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CFTC slaps a broker because of Dodd-Frank Act - The USA Nanny State Rolls On

Discussion in 'Forex Basics Boot Camp - Fx Articles by Pharaoh' started by Pharaoh, Jan 10, 2012.

  1. Pharaoh

    Pharaoh Colonel

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    CFTC slaps a broker because of Dodd-Frank Act
    The USA Nanny State Rolls On

    by Pharaoh

    (I almost had that writing addiction cured, but it came back.)

    I'm never sure if I love to hate the CFTC or hate to love the CFTC. On the one hand, they've been really ramping up enforcement actions against scammers that steal money from traders and investors. On the other, they are more than happy to run around wasting time and taxpayer money to restrict the rights of US citizens and residents to deal with brokers from other countries.

    It's bad enough that there are so many pointless government restrictions, such as no hedging, FIFO, and leverage restrictions that make US traders want to get their accounts to offshore brokers. Sadly, our government in the land of the (formerly) free keeps chasing any broker that dares to accept US clients without subjecting itself to US restrictions.

    FxOpen has been ordered to pay $140,000 and to stop dealing with US clients. The "crime" was not registering as a Retail Foreign Exchange Dealer (RFED) with with the CFTC. At least the penalty was minimal. I'll wager this was done to convince other offshore brokers to quietly give up and accept a slap on the wrist instead of putting up a proper legal fight against these unjust rules.

    HELLO GOVERNMENT AND REGULATORS! I'm thrilled that you kicked FXCM in the teeth for differential slippage being used to snatch money from traders. I'm ecstatic that you've caught and heavily fined other US brokers for using malicious plugins for MT4. I'm grateful that you've taken actions against scam brokers who try to rip off US clients. I applaud you for all the onshore Ponzi Schemes you've hunted down and closed.

    I'm less than happy that those same regulators and regulations that are being used to protect investors and traders from obviously undesirable actions also contain provisions that limit the rights of traders to make trading decisions in their US brokerage accounts and also are designed to keep all that investment money inside the USA.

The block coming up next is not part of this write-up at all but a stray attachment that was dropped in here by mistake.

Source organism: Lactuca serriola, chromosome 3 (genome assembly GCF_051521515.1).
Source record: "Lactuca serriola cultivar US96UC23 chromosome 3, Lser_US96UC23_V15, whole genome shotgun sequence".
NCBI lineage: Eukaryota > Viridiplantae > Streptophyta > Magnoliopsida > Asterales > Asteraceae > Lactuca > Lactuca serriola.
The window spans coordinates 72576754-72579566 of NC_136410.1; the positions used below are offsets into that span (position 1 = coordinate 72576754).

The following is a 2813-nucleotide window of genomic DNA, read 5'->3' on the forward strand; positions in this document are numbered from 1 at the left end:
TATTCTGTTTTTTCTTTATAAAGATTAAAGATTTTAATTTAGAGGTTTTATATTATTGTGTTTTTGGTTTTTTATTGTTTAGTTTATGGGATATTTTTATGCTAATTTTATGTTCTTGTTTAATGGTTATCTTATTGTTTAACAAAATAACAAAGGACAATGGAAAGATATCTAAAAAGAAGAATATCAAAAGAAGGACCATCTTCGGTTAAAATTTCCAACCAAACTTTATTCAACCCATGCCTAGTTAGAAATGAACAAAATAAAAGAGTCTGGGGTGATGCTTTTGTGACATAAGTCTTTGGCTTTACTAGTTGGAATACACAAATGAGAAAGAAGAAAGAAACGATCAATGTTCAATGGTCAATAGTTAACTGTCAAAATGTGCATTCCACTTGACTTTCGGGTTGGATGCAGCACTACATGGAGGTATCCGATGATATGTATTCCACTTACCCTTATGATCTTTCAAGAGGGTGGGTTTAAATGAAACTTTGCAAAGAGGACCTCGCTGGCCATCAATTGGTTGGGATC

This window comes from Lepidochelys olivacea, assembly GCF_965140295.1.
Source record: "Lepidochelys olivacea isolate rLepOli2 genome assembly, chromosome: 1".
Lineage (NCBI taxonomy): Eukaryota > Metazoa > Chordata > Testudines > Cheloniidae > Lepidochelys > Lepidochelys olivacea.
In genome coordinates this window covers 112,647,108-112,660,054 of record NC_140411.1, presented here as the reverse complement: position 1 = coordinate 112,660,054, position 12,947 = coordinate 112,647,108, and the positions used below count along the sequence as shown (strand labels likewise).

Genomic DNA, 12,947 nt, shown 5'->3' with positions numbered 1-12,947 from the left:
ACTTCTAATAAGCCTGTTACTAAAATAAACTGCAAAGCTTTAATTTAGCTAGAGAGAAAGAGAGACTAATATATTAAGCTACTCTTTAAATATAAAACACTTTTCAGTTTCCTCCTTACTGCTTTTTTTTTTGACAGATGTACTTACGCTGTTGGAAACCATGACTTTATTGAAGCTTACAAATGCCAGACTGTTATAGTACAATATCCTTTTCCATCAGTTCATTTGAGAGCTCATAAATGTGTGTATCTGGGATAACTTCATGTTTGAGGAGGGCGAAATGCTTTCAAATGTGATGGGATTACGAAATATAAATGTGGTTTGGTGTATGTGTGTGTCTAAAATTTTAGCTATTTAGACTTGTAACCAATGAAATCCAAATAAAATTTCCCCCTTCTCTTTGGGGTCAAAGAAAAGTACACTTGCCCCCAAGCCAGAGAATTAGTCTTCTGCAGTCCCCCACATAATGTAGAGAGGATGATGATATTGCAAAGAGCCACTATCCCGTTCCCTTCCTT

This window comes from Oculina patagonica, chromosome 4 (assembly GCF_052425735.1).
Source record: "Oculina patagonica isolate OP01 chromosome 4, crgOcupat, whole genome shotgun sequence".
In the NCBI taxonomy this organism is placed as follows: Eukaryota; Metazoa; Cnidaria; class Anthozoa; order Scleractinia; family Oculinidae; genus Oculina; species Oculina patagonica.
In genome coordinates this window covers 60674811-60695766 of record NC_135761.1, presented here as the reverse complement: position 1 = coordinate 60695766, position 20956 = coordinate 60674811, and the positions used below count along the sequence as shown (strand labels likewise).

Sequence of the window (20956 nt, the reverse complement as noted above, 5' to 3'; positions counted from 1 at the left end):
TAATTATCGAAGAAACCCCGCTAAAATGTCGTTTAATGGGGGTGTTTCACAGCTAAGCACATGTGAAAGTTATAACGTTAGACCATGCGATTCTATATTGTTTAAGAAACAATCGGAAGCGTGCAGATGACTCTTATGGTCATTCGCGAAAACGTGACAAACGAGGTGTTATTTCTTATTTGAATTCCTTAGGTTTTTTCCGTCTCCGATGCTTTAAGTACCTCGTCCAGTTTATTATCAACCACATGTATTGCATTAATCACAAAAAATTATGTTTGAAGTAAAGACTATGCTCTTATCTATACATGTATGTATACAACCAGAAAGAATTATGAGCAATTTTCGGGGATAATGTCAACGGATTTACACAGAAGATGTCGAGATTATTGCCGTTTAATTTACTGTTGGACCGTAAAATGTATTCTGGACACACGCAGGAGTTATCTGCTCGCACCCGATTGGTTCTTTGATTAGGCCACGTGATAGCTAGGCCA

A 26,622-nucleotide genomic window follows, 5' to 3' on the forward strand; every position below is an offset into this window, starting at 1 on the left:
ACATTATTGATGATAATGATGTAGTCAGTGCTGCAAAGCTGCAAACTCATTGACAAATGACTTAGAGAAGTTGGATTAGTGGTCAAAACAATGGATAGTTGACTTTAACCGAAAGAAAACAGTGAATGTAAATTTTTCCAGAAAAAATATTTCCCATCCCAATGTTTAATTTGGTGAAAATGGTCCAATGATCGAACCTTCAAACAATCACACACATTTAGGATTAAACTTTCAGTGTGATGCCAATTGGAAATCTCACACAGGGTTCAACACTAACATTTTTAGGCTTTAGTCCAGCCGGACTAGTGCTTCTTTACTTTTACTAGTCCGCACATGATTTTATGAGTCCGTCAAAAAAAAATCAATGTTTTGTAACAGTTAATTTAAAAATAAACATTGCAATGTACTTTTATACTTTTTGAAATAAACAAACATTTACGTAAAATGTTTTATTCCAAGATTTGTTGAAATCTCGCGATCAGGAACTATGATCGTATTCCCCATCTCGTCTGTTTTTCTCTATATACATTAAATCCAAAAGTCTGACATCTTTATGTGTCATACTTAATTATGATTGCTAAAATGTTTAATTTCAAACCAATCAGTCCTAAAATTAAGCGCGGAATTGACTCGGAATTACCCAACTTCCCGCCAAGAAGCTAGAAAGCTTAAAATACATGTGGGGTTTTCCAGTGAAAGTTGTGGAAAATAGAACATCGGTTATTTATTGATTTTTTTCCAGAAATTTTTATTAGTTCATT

Government regulations should be designed to protect people in the least restrictive way possible. Traders need to be aware of risks, not be prevented from taking risks. Sure, dealing with a broker in another country is, on average, more risky than dealing with one in the USA. Then again, trading forex is more risky, on average, than trading stocks or buying bonds. I am happy to have the government warn me of danger. I am thrilled when the government goes after financial criminals, at home and abroad. What I don't need the government doing is tying my hands and telling me which brokers I can and can't trade with and what trading style I have to use. It's my money and I should be free to place it with the broker of my own choice and to trade in a style I prefer.

    Imagine for a moment if all governments worldwide started making rules like this. Imagine not being able to conduct financial investments outside your own country unless the brokerage or other investment company was registered with and subject to the regulations (possibly contradictory regulations) of all the countries where it did business. Imagine of this extending into other areas of international commerce. We are supposed to be living in an age of globalization, yet the US government is desperately trying to throw the wheels of progress into reverse while using "protecting people" as an excuse.

    So much for freedom being a core value in the United States.

    I have a suggestion for the US Congress and the CFTC. Freedom and safety don't have to be in conflict if rules are written competently. Americans need justice, not tight control. Dump these silly restrictions on forex trading and focus on penalizing brokers that rip off clients. If an offshore brokerage is caught stealing from US traders, them ban that brokerage from having US clients and work with other countries to fine the company and/or top shut it down instead of blocking all offshore brokerages. If you really want to keep investor money inside the USA, lighten up on the trading restrictions for US brokerage to make those brokers more competitive and maybe fewer US traders will be feeling the need to move their money offshore. Maybe offshore traders will open their accounts inside the USA instead.

    Of course, it's so much easier for the American government to keep careful track of money belonging to US citizens if it's all safely kept inside of US banks and brokers. One might almost think that these offshore account restrictions were part of a larger plan to keep people from moving money overseas.

    CFTC Press Release about fine against FxOpen
     
    Iceman543 likes this.
  2. Denny W

    Denny W Private, 1st Class

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    Can the CFTC do that to FxOpen? Because Fxopen it's not under their jurisdiction.
     
  3. Laurie Gold

    Laurie Gold Corporal

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    Hey Pharaoh; I am aware the CFTC brought actions against quite a few brokerages a several months back. Any idea of what happened with those cases? Moreover, I agree with you, the primary reason US trade4rs go off-shore is because of the trading conditions. Certainly Congress and the CFTC can allow US brokerages to compete with those conditions.
     
  4. Denson

    Denson Recruit

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    CTFC Regulations

    When I had an American Broker back aways before (and VERY shortly after) CTFC passed these ridiculous laws to 'protect' me I lost $714 (never forget that amount) because of that stupid FIFO ruling. That day I had seven or 8 trades open and then on one pair it started going quickly against me (and it was my largest lot trade). I had to close out about 6 very small winners BEFORE I could close the rapidly losing trade due to FIFO.

    Thanx US Govt. I've been trading since 92 - and you think you know more about trading than I do? Still have my open account with FinFX (Thank God!) I pray they tell these stupid politicians here to go to hell if they pressure Finland to abide by the U.S. Trade Regulations!